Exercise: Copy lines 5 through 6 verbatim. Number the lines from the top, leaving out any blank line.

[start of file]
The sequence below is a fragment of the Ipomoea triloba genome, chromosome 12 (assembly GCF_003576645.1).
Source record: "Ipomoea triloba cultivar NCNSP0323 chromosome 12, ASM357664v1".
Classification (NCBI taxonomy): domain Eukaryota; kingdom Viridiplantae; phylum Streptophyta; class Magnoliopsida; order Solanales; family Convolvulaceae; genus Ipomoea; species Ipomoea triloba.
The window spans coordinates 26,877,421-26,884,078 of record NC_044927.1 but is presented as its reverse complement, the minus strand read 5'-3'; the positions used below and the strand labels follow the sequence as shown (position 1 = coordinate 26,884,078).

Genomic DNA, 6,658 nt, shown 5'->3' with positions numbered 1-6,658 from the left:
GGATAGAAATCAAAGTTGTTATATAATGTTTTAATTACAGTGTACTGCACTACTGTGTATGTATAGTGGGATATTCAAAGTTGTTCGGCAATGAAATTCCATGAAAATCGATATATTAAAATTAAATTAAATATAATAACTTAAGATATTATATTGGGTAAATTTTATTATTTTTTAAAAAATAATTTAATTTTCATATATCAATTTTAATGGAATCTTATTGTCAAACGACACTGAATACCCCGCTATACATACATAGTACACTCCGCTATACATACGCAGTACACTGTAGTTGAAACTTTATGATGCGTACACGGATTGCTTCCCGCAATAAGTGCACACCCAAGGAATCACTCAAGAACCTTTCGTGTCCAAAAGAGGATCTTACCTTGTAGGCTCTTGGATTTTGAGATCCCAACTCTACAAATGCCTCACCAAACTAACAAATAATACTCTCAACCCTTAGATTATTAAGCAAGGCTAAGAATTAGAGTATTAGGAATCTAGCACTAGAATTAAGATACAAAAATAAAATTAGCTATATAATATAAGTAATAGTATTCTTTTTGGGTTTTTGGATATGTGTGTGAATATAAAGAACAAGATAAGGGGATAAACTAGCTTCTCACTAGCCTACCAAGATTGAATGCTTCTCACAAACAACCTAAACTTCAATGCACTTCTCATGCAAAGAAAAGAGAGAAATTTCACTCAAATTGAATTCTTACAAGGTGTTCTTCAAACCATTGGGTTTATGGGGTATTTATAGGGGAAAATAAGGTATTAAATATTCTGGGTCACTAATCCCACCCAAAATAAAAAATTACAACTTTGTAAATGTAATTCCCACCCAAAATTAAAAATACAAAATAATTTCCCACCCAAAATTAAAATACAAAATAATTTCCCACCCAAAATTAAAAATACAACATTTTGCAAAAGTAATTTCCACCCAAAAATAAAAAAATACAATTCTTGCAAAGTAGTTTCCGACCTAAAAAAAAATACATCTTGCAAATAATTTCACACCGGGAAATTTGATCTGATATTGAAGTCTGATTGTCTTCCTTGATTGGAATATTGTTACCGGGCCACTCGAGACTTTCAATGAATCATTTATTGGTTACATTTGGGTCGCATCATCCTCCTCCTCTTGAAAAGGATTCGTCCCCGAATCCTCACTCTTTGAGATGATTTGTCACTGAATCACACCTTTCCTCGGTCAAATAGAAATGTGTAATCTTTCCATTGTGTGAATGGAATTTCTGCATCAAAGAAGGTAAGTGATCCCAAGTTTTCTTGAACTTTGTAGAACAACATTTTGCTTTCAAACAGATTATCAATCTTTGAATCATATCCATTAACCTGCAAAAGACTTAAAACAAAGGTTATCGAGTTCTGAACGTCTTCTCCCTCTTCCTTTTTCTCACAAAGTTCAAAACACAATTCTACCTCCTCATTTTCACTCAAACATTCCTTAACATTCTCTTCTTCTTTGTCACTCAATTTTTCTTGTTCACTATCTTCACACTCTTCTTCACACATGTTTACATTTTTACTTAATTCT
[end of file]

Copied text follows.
Genomic DNA, 6,658 nt, shown 5'->3' with positions numbered 1-6,658 from the left:
GGATAGAAATCAAAGTTGTTATATAATGTTTTAATTACAGTGTACTGCACTACTGTGTATGTATAGTGGGATATTCAAAGTTGTTCGGCAATGAAATTCCATGAAAATCGATATATTAAAATTAAATTAAATATAATAACTTAAGATATTATATTGGGTAAATTTTATTATTTTTTAAAAAATAATTTAATTTTCATATATCAATTTTAATGGAATCTTATTGTCAAACGACACTGAATACCCCGCTATACATACATAGTACACTCCGCTATACATACGCAGTACACTGTAGTTGAAACTTTATGATGCGTACACGGATTGCTTCCCGCAATAAGTGCACACCCAAGGAATCACTCAAGAACCTTTCGTGTCCAAAAGAGGATCTTACCTTGTAGGCTCTTGGATTTTGAGATCCCAACTCTACAAATGCCTCACCAAACTAACAAATAATACTCTCAACCCTTAGATTATTAAGCAAGGCTAAGAATTAGAGTATTAGGAATCTAGCACTAGAATTAAGATACAAAAATAAAATTAGCTATATAATATAAGTAATAGTATTCTTTTTGGGTTTTTGGATATGTGTGTGAATATAAAGAACAAGATAAGGGGATAAACTAGCTTCTCACTAGCCTACCAAGATTGAATGCTTCTCACAAACAACCTAAACTTCAATGCACTTCTCATGCAAAGAAAAGAGAGAAATTTCACTCAAATTGAATTCTTACAAGGTGTTCTTCAAACCATTGGGTTTATGGGGTATTTATAGGGGAAAATAAGGTATTAAATATTCTGGGTCACTAATCCCACCCAAAATAAAAAATTACAACTTTGTAAATGTAATTCCCACCCAAAATTAAAAATACAAAATAATTTCCCACCCAAAATTAAAATACAAAATAATTTCCCACCCAAAATTAAAAATACAACATTTTGCAAAAGTAATTTCCACCCAAAAATAAAAAAATACAATTCTTGCAAAGTAGTTTCCGACCTAAAAAAAAATACATCTTGCAAATAATTTCACACCGGGAAATTTGATCTGATATTGAAGTCTGATTGTCTTCCTTGATTGGAATATTGTTACCGGGCCACTCGAGACTTTCAATGAATCATTTATTGGTTACATTTGGGTCGCATCATCCTCCTCCTCTTGAAAAGGATTCGTCCCCGAATCCTCACTCTTTGAGATGATTTGTCACTGAATCACACCTTTCCTCGGTCAAATAGAAATGTGTAATCTTTCCATTGTGTGAATGGAATTTCTGCATCAAAGAAGGTAAGTGATCCCAAGTTTTCTTGAACTTTGTAGAACAACATTTTGCTTTCAAACAGATTATCAATCTTTGAATCATATCCATTAACCTGCAAAAGACTTAAAACAAAGGTTATCGAGTTCTGAACGTCTTCTCCCTCTTCCTTTTTCTCACAAAGTTCAAAACACAATTCTACCTCCTCATTTTCACTCAAACATTCCTTAACATTCTCTTCTTCTTTGTCACTCAATTTTTCTTGTTCACTATCTTCACACTCTTCTTCACACATGTTTACATTTTTACTTAATTCT